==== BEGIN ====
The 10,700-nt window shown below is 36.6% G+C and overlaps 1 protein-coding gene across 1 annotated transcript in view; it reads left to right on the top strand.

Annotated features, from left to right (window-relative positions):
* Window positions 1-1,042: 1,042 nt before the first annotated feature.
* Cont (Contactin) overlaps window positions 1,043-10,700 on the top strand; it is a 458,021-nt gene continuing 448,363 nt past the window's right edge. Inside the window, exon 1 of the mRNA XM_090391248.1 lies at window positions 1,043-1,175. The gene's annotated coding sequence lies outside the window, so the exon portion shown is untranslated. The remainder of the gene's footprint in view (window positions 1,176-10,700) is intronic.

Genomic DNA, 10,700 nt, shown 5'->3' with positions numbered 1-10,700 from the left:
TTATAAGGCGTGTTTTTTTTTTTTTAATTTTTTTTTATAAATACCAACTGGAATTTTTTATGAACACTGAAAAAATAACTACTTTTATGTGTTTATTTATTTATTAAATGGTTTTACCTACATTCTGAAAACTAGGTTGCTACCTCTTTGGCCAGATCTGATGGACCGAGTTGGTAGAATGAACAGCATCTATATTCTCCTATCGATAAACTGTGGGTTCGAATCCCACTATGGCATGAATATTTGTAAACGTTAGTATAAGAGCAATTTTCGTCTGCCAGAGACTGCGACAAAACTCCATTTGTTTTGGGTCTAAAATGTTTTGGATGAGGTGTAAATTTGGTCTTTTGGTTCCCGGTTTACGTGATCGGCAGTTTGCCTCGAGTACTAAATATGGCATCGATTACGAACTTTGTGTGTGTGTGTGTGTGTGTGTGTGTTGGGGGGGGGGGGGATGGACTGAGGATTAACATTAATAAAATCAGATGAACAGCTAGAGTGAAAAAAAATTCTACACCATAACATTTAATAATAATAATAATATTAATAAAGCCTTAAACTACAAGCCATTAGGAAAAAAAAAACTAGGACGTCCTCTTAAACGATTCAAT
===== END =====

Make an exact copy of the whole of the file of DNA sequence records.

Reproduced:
The 10,700-nt window shown below is 36.6% G+C and overlaps 1 protein-coding gene across 1 annotated transcript in view; it reads left to right on the top strand.

Annotated features, from left to right (window-relative positions):
* Window positions 1-1,042: 1,042 nt before the first annotated feature.
* Cont (Contactin) overlaps window positions 1,043-10,700 on the top strand; it is a 458,021-nt gene continuing 448,363 nt past the window's right edge. Inside the window, exon 1 of the mRNA XM_090391248.1 lies at window positions 1,043-1,175. The gene's annotated coding sequence lies outside the window, so the exon portion shown is untranslated. The remainder of the gene's footprint in view (window positions 1,176-10,700) is intronic.

Genomic DNA, 10,700 nt, shown 5'->3' with positions numbered 1-10,700 from the left:
TTATAAGGCGTGTTTTTTTTTTTTTAATTTTTTTTTATAAATACCAACTGGAATTTTTTATGAACACTGAAAAAATAACTACTTTTATGTGTTTATTTATTTATTAAATGGTTTTACCTACATTCTGAAAACTAGGTTGCTACCTCTTTGGCCAGATCTGATGGACCGAGTTGGTAGAATGAACAGCATCTATATTCTCCTATCGATAAACTGTGGGTTCGAATCCCACTATGGCATGAATATTTGTAAACGTTAGTATAAGAGCAATTTTCGTCTGCCAGAGACTGCGACAAAACTCCATTTGTTTTGGGTCTAAAATGTTTTGGATGAGGTGTAAATTTGGTCTTTTGGTTCCCGGTTTACGTGATCGGCAGTTTGCCTCGAGTACTAAATATGGCATCGATTACGAACTTTGTGTGTGTGTGTGTGTGTGTGTGTGTTGGGGGGGGGGGGGATGGACTGAGGATTAACATTAATAAAATCAGATGAACAGCTAGAGTGAAAAAAAATTCTACACCATAACATTTAATAATAATAATAATATTAATAAAGCCTTAAACTACAAGCCATTAGGAAAAAAAAAACTAGGACGTCCTCTTAAACGATTCAAT